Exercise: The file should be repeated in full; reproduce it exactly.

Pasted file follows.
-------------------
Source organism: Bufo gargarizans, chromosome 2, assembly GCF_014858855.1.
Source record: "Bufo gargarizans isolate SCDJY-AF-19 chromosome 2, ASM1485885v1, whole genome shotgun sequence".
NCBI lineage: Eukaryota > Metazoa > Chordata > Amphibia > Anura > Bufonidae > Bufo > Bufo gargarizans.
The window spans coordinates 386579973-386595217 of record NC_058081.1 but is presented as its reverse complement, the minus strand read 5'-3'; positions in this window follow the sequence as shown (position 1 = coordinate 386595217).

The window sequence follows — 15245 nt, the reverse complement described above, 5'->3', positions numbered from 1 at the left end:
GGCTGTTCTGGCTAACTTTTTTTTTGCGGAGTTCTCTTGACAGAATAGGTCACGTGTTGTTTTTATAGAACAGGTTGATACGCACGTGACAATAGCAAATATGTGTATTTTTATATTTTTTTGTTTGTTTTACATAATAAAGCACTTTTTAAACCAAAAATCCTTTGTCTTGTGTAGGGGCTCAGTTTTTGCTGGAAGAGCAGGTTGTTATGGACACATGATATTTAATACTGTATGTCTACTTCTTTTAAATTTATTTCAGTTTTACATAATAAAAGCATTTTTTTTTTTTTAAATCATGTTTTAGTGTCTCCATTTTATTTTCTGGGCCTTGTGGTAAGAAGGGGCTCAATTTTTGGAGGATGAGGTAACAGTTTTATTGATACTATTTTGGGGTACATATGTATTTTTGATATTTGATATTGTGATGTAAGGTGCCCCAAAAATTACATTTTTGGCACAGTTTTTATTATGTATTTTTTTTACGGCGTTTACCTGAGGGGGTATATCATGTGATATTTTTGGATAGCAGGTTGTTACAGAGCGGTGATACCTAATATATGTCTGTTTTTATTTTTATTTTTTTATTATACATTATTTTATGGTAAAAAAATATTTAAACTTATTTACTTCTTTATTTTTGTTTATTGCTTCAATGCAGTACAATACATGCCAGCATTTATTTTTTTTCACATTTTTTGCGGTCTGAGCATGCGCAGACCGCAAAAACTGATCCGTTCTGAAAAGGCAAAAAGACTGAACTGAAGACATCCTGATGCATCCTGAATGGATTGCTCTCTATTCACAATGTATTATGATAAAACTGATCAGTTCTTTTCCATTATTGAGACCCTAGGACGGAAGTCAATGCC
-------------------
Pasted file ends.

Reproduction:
Source organism: Bufo gargarizans, chromosome 2, assembly GCF_014858855.1.
Source record: "Bufo gargarizans isolate SCDJY-AF-19 chromosome 2, ASM1485885v1, whole genome shotgun sequence".
NCBI lineage: Eukaryota > Metazoa > Chordata > Amphibia > Anura > Bufonidae > Bufo > Bufo gargarizans.
The window spans coordinates 386579973-386595217 of record NC_058081.1 but is presented as its reverse complement, the minus strand read 5'-3'; positions in this window follow the sequence as shown (position 1 = coordinate 386595217).

The window sequence follows — 15245 nt, the reverse complement described above, 5'->3', positions numbered from 1 at the left end:
GGCTGTTCTGGCTAACTTTTTTTTTGCGGAGTTCTCTTGACAGAATAGGTCACGTGTTGTTTTTATAGAACAGGTTGATACGCACGTGACAATAGCAAATATGTGTATTTTTATATTTTTTTGTTTGTTTTACATAATAAAGCACTTTTTAAACCAAAAATCCTTTGTCTTGTGTAGGGGCTCAGTTTTTGCTGGAAGAGCAGGTTGTTATGGACACATGATATTTAATACTGTATGTCTACTTCTTTTAAATTTATTTCAGTTTTACATAATAAAAGCATTTTTTTTTTTTTAAATCATGTTTTAGTGTCTCCATTTTATTTTCTGGGCCTTGTGGTAAGAAGGGGCTCAATTTTTGGAGGATGAGGTAACAGTTTTATTGATACTATTTTGGGGTACATATGTATTTTTGATATTTGATATTGTGATGTAAGGTGCCCCAAAAATTACATTTTTGGCACAGTTTTTATTATGTATTTTTTTTACGGCGTTTACCTGAGGGGGTATATCATGTGATATTTTTGGATAGCAGGTTGTTACAGAGCGGTGATACCTAATATATGTCTGTTTTTATTTTTATTTTTTTATTATACATTATTTTATGGTAAAAAAATATTTAAACTTATTTACTTCTTTATTTTTGTTTATTGCTTCAATGCAGTACAATACATGCCAGCATTTATTTTTTTTCACATTTTTTGCGGTCTGAGCATGCGCAGACCGCAAAAACTGATCCGTTCTGAAAAGGCAAAAAGACTGAACTGAAGACATCCTGATGCATCCTGAATGGATTGCTCTCTATTCACAATGTATTATGATAAAACTGATCAGTTCTTTTCCATTATTGAGACCCTAGGACGGAAGTCAATGCC